4. To create suspense and excitement among the students, you can employ the pass the ice cream while the music is playing in the air using a smaller cutout of ice cream cone with several scoops. When the music stops, whoever that learner who holds the ice cream cutout needs to go in front of the class and pick a scoop and answer the question or challenge written on the strip pasted at the back of the scoop being chosen.
  5. The activity continues when the first learner answers the questions. The same process applies to the succeeding learners who will pick a scoop and answer the question written on it.
  6. To address the issue on time constraints, you may opt to omit the “pass the ice cream” part and just randomly call some learners who want to voluntarily answer a question.

Engagement Strategies

The ice cream theme of the activity immediately captures students’ attention and creates a sense of excitement among the learners. As students scoop out questions or challenges regarding the lesson, they are eager to uncover the next one and participate in the discussion to find the answers. Moreover, to better catch the learners’ attention, you may prepare scoops printed or drawn on different colored sheets of paper for a more visually appealing presentation.

Differentiation

The Scoop It activity can be easily adapted to suit the diverse learning needs of students. For instance, students can work in small groups to discuss and answer the questions or challenges written at the back of each scoop, allowing them to work collaboratively with one another.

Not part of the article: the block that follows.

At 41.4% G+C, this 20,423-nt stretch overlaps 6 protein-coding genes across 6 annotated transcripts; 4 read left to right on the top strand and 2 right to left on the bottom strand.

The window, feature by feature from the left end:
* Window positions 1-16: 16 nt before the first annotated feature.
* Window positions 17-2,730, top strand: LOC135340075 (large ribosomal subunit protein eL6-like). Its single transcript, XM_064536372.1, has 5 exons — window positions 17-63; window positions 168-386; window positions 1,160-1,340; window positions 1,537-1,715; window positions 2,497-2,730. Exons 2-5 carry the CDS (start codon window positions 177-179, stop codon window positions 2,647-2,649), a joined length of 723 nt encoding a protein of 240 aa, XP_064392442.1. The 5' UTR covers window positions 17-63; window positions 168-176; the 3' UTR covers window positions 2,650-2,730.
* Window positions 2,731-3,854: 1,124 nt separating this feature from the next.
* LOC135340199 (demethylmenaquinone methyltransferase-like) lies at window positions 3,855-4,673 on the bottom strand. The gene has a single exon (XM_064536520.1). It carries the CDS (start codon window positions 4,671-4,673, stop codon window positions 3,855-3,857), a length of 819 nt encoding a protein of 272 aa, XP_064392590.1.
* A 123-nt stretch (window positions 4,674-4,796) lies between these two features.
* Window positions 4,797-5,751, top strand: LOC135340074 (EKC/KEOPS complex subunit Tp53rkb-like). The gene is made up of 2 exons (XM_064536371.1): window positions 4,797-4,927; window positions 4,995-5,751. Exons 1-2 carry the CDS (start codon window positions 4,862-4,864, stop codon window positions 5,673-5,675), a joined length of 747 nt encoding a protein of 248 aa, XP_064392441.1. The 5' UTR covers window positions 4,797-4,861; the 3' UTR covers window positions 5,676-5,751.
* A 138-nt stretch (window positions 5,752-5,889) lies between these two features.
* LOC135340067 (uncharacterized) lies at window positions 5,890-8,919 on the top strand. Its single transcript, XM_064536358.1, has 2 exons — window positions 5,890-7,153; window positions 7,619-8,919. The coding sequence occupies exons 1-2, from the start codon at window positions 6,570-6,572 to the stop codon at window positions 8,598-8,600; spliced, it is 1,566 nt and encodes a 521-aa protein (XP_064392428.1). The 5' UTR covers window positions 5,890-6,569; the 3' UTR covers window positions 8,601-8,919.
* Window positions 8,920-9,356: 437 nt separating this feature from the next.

During the activity, I observed students’ response and interactions to assess their understanding of the lesson or content. I would say, the learners are engaged in the discussion since it was far different from the traditional way of presenting and making the lesson known to learners through a lot of talking. Through this activity, learners are challenged to either work on their own or work in groups if you decide to employ this as a group activity. Additionally, I might assign follow-up tasks or reflections to gauge their comprehension and critical thinking skills.

Employing the Scoop It activity has been a rewarding experience for me as a teacher. I have witnessed firsthand the increased engagement and participation of students during our classroom discussions. This activity has not only made learning easier and more enjoyable, but has also deepened students’ understanding of the lesson.

For more ideas on interactive classroom activities that you might to incorporate into your instruction, check out the following resources:

https://www.brown.edu/sheridan/teaching-learning-resources/teaching-resources/classroom-practices/active-learning/interactive

https://www.indeed.com/career-advice/career-development/classroom-games

The Bottomline

This Scoop It activity has proven to be a valuable tool in my teaching practice, enhancing student engagement and fostering a collaborative learning environment. By incorporating creative and interactive activities like this into our lessons, we can make learning more enjoyable and meaningful for our students.

Try this Scoop It activity in your classroom and watch your students’ excitement and learning soar like never before!